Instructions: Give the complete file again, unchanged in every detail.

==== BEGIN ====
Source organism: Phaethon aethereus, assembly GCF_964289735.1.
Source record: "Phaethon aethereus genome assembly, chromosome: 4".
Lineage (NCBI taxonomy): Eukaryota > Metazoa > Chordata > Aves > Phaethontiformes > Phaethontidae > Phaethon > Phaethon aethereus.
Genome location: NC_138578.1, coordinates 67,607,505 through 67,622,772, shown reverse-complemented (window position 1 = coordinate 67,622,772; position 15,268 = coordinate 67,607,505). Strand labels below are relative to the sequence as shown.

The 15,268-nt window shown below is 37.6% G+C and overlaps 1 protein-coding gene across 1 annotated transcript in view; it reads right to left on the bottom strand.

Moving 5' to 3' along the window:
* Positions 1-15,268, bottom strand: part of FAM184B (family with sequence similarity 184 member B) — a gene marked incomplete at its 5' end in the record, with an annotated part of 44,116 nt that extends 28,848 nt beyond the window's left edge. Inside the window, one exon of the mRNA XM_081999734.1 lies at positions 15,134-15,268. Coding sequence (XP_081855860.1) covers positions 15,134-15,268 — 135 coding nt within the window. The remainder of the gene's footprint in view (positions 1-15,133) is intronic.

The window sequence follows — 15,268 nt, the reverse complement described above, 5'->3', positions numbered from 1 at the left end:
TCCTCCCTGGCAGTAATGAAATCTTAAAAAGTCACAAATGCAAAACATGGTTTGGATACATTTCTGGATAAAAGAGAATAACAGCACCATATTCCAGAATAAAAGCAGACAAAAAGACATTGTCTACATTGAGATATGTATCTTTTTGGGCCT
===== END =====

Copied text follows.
Source organism: Phaethon aethereus, assembly GCF_964289735.1.
Source record: "Phaethon aethereus genome assembly, chromosome: 4".
Lineage (NCBI taxonomy): Eukaryota > Metazoa > Chordata > Aves > Phaethontiformes > Phaethontidae > Phaethon > Phaethon aethereus.
Genome location: NC_138578.1, coordinates 67,607,505 through 67,622,772, shown reverse-complemented (window position 1 = coordinate 67,622,772; position 15,268 = coordinate 67,607,505). Strand labels below are relative to the sequence as shown.

The 15,268-nt window shown below is 37.6% G+C and overlaps 1 protein-coding gene across 1 annotated transcript in view; it reads right to left on the bottom strand.

Moving 5' to 3' along the window:
* Positions 1-15,268, bottom strand: part of FAM184B (family with sequence similarity 184 member B) — a gene marked incomplete at its 5' end in the record, with an annotated part of 44,116 nt that extends 28,848 nt beyond the window's left edge. Inside the window, one exon of the mRNA XM_081999734.1 lies at positions 15,134-15,268. Coding sequence (XP_081855860.1) covers positions 15,134-15,268 — 135 coding nt within the window. The remainder of the gene's footprint in view (positions 1-15,133) is intronic.

The window sequence follows — 15,268 nt, the reverse complement described above, 5'->3', positions numbered from 1 at the left end:
TCCTCCCTGGCAGTAATGAAATCTTAAAAAGTCACAAATGCAAAACATGGTTTGGATACATTTCTGGATAAAAGAGAATAACAGCACCATATTCCAGAATAAAAGCAGACAAAAAGACATTGTCTACATTGAGATATGTATCTTTTTGGGCCT